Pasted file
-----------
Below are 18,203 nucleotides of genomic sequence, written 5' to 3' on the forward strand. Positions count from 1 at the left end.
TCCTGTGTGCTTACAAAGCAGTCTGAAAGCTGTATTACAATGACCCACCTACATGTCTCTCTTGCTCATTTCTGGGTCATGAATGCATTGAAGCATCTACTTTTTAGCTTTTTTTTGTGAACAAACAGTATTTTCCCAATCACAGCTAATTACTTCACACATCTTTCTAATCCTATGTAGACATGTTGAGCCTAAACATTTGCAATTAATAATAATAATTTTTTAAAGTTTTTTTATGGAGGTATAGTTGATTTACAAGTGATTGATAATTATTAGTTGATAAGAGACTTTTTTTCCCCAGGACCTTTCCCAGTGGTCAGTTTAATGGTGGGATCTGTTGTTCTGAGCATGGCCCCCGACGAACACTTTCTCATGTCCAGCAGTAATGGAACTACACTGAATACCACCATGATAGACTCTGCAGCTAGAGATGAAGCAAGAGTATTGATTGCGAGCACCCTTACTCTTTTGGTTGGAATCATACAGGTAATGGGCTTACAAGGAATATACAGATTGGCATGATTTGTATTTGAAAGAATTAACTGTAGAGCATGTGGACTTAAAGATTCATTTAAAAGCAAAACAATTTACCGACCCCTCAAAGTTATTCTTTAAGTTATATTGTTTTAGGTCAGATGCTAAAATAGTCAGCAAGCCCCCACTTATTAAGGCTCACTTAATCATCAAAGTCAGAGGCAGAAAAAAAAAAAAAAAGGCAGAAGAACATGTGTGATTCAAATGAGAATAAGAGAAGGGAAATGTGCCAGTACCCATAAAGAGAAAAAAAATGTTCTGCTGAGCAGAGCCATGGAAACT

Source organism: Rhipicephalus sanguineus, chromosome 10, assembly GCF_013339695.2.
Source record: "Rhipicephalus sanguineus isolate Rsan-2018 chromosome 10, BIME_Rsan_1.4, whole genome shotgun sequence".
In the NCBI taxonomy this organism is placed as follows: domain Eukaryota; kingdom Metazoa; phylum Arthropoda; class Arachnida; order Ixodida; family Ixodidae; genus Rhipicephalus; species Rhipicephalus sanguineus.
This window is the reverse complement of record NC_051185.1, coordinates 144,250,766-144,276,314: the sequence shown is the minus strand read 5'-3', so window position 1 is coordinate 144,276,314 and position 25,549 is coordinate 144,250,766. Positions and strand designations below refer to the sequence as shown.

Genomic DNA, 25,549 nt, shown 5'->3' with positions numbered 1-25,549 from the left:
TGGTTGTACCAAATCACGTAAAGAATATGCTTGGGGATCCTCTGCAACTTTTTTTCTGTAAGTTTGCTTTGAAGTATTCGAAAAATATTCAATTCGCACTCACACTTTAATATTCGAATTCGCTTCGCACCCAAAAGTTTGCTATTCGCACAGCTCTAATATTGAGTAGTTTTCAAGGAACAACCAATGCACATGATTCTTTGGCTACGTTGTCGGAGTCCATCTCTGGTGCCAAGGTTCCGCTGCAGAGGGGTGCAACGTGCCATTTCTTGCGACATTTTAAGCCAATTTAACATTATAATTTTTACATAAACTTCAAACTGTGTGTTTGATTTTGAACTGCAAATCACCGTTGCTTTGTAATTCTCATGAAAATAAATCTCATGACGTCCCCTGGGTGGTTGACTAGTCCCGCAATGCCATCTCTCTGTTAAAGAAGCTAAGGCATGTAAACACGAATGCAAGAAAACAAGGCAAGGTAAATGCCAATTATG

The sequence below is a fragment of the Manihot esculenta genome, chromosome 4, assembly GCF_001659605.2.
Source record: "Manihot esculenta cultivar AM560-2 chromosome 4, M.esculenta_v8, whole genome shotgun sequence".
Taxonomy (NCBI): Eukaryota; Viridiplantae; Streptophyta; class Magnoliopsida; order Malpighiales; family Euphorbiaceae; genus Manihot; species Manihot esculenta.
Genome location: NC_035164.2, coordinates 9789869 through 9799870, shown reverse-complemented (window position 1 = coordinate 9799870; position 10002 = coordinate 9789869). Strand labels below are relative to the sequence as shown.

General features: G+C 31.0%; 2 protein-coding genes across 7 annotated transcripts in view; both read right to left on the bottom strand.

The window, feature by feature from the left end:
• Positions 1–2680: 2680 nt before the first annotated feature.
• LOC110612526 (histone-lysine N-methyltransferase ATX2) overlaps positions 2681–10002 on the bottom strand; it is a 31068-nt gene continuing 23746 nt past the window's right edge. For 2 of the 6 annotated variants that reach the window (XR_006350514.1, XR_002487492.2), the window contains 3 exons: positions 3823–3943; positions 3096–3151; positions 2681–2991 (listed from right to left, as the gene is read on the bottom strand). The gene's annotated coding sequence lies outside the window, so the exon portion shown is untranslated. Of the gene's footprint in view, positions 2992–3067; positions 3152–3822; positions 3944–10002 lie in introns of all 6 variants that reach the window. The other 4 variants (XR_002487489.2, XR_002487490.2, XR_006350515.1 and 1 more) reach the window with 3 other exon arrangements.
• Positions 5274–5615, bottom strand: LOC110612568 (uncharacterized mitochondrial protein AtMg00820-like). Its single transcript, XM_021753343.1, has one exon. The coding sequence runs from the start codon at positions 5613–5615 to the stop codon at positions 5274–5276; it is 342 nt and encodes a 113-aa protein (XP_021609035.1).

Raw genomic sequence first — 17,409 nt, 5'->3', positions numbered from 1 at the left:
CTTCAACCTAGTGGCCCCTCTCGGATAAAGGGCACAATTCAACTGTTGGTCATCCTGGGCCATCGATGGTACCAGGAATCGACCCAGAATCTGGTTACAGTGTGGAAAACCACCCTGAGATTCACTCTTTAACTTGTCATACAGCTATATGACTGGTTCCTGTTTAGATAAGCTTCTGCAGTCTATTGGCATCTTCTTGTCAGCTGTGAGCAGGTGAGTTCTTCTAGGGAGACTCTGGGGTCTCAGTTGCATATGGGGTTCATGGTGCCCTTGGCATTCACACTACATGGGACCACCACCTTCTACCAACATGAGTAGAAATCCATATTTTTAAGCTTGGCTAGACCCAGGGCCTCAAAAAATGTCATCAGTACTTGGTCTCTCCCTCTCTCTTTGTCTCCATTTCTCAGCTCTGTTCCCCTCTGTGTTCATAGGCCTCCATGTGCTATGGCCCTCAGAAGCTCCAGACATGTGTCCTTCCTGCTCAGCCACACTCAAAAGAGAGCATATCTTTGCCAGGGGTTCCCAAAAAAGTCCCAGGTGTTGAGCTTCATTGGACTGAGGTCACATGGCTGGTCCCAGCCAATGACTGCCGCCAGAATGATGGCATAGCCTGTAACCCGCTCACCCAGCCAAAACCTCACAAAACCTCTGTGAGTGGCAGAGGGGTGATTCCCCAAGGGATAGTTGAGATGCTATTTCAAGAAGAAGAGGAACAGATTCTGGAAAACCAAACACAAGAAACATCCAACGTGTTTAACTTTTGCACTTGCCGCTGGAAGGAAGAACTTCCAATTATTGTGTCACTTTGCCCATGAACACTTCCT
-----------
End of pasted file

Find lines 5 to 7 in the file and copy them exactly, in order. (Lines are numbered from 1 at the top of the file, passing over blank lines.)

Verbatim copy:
In the NCBI taxonomy this organism is placed as follows: domain Eukaryota; kingdom Metazoa; phylum Arthropoda; class Arachnida; order Ixodida; family Ixodidae; genus Rhipicephalus; species Rhipicephalus sanguineus.
This window is the reverse complement of record NC_051185.1, coordinates 144,250,766-144,276,314: the sequence shown is the minus strand read 5'-3', so window position 1 is coordinate 144,276,314 and position 25,549 is coordinate 144,250,766. Positions and strand designations below refer to the sequence as shown.

Genomic DNA, 25,549 nt, shown 5'->3' with positions numbered 1-25,549 from the left: